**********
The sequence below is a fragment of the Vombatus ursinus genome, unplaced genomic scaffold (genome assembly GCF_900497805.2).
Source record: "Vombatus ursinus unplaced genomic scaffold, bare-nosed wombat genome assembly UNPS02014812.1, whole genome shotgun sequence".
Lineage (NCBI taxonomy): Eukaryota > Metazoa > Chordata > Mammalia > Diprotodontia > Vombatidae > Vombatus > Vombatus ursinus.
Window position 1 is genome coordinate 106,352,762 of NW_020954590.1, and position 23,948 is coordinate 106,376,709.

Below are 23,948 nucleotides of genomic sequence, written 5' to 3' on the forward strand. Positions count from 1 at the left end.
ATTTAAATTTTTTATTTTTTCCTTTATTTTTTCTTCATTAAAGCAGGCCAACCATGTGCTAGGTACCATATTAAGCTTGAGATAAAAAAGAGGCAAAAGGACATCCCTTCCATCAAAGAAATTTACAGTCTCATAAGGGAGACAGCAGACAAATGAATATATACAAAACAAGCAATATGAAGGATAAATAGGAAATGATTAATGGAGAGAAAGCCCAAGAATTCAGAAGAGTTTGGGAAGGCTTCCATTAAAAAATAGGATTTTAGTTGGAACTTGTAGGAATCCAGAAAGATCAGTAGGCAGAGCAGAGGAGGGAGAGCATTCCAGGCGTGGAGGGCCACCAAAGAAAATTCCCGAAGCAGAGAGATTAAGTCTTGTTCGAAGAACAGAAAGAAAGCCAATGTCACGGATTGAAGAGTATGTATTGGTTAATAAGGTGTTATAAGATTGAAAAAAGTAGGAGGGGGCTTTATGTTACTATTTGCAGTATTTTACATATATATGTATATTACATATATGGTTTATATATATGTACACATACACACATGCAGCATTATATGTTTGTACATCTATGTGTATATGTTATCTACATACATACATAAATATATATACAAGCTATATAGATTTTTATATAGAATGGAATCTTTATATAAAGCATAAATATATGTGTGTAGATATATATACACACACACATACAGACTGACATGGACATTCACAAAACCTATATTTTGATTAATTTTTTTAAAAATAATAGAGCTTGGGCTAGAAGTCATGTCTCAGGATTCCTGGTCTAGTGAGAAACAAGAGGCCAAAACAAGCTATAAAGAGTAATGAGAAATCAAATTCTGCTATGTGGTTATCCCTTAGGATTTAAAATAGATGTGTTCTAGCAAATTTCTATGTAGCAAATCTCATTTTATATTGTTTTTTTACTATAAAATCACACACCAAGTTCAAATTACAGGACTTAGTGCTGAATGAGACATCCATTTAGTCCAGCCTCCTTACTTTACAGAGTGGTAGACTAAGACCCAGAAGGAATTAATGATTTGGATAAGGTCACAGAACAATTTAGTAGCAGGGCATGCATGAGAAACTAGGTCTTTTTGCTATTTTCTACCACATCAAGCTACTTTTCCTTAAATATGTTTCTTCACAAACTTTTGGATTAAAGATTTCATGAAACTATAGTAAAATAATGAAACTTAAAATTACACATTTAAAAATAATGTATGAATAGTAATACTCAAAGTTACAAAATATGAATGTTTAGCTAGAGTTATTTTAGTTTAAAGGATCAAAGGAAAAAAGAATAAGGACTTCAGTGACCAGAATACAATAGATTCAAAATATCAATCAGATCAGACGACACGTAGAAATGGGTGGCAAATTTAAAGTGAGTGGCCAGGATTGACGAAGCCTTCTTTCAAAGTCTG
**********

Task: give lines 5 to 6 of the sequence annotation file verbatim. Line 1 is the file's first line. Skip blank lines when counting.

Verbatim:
Below are 23,948 nucleotides of genomic sequence, written 5' to 3' on the forward strand. Positions count from 1 at the left end.
ATTTAAATTTTTTATTTTTTCCTTTATTTTTTCTTCATTAAAGCAGGCCAACCATGTGCTAGGTACCATATTAAGCTTGAGATAAAAAAGAGGCAAAAGGACATCCCTTCCATCAAAGAAATTTACAGTCTCATAAGGGAGACAGCAGACAAATGAATATATACAAAACAAGCAATATGAAGGATAAATAGGAAATGATTAATGGAGAGAAAGCCCAAGAATTCAGAAGAGTTTGGGAAGGCTTCCATTAAAAAATAGGATTTTAGTTGGAACTTGTAGGAATCCAGAAAGATCAGTAGGCAGAGCAGAGGAGGGAGAGCATTCCAGGCGTGGAGGGCCACCAAAGAAAATTCCCGAAGCAGAGAGATTAAGTCTTGTTCGAAGAACAGAAAGAAAGCCAATGTCACGGATTGAAGAGTATGTATTGGTTAATAAGGTGTTATAAGATTGAAAAAAGTAGGAGGGGGCTTTATGTTACTATTTGCAGTATTTTACATATATATGTATATTACATATATGGTTTATATATATGTACACATACACACATGCAGCATTATATGTTTGTACATCTATGTGTATATGTTATCTACATACATACATAAATATATATACAAGCTATATAGATTTTTATATAGAATGGAATCTTTATATAAAGCATAAATATATGTGTGTAGATATATATACACACACACATACAGACTGACATGGACATTCACAAAACCTATATTTTGATTAATTTTTTTAAAAATAATAGAGCTTGGGCTAGAAGTCATGTCTCAGGATTCCTGGTCTAGTGAGAAACAAGAGGCCAAAACAAGCTATAAAGAGTAATGAGAAATCAAATTCTGCTATGTGGTTATCCCTTAGGATTTAAAATAGATGTGTTCTAGCAAATTTCTATGTAGCAAATCTCATTTTATATTGTTTTTTTACTATAAAATCACACACCAAGTTCAAATTACAGGACTTAGTGCTGAATGAGACATCCATTTAGTCCAGCCTCCTTACTTTACAGAGTGGTAGACTAAGACCCAGAAGGAATTAATGATTTGGATAAGGTCACAGAACAATTTAGTAGCAGGGCATGCATGAGAAACTAGGTCTTTTTGCTATTTTCTACCACATCAAGCTACTTTTCCTTAAATATGTTTCTTCACAAACTTTTGGATTAAAGATTTCATGAAACTATAGTAAAATAATGAAACTTAAAATTACACATTTAAAAATAATGTATGAATAGTAATACTCAAAGTTACAAAATATGAATGTTTAGCTAGAGTTATTTTAGTTTAAAGGATCAAAGGAAAAAAGAATAAGGACTTCAGTGACCAGAATACAATAGATTCAAAATATCAATCAGATCAGACGACACGTAGAAATGGGTGGCAAATTTAAAGTGAGTGGCCAGGATTGACGAAGCCTTCTTTCAAAGTCTG